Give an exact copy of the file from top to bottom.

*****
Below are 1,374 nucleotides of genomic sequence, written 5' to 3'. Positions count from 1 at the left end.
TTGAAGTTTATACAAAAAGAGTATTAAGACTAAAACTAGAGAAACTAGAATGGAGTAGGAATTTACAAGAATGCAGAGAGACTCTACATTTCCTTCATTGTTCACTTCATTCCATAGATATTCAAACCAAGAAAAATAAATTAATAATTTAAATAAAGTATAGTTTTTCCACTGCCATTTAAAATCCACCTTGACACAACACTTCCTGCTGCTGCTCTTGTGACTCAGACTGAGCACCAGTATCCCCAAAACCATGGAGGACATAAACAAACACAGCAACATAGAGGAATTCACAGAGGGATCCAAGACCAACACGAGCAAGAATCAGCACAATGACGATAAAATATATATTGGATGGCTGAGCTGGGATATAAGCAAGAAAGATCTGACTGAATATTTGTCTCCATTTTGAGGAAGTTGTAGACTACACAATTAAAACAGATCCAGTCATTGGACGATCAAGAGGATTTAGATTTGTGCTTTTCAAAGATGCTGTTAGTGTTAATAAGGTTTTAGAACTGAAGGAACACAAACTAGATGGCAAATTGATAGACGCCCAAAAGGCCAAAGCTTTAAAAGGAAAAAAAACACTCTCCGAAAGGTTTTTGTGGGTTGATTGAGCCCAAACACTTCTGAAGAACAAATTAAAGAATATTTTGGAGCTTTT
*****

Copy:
Below are 1,374 nucleotides of genomic sequence, written 5' to 3'. Positions count from 1 at the left end.
TTGAAGTTTATACAAAAAGAGTATTAAGACTAAAACTAGAGAAACTAGAATGGAGTAGGAATTTACAAGAATGCAGAGAGACTCTACATTTCCTTCATTGTTCACTTCATTCCATAGATATTCAAACCAAGAAAAATAAATTAATAATTTAAATAAAGTATAGTTTTTCCACTGCCATTTAAAATCCACCTTGACACAACACTTCCTGCTGCTGCTCTTGTGACTCAGACTGAGCACCAGTATCCCCAAAACCATGGAGGACATAAACAAACACAGCAACATAGAGGAATTCACAGAGGGATCCAAGACCAACACGAGCAAGAATCAGCACAATGACGATAAAATATATATTGGATGGCTGAGCTGGGATATAAGCAAGAAAGATCTGACTGAATATTTGTCTCCATTTTGAGGAAGTTGTAGACTACACAATTAAAACAGATCCAGTCATTGGACGATCAAGAGGATTTAGATTTGTGCTTTTCAAAGATGCTGTTAGTGTTAATAAGGTTTTAGAACTGAAGGAACACAAACTAGATGGCAAATTGATAGACGCCCAAAAGGCCAAAGCTTTAAAAGGAAAAAAAACACTCTCCGAAAGGTTTTTGTGGGTTGATTGAGCCCAAACACTTCTGAAGAACAAATTAAAGAATATTTTGGAGCTTTT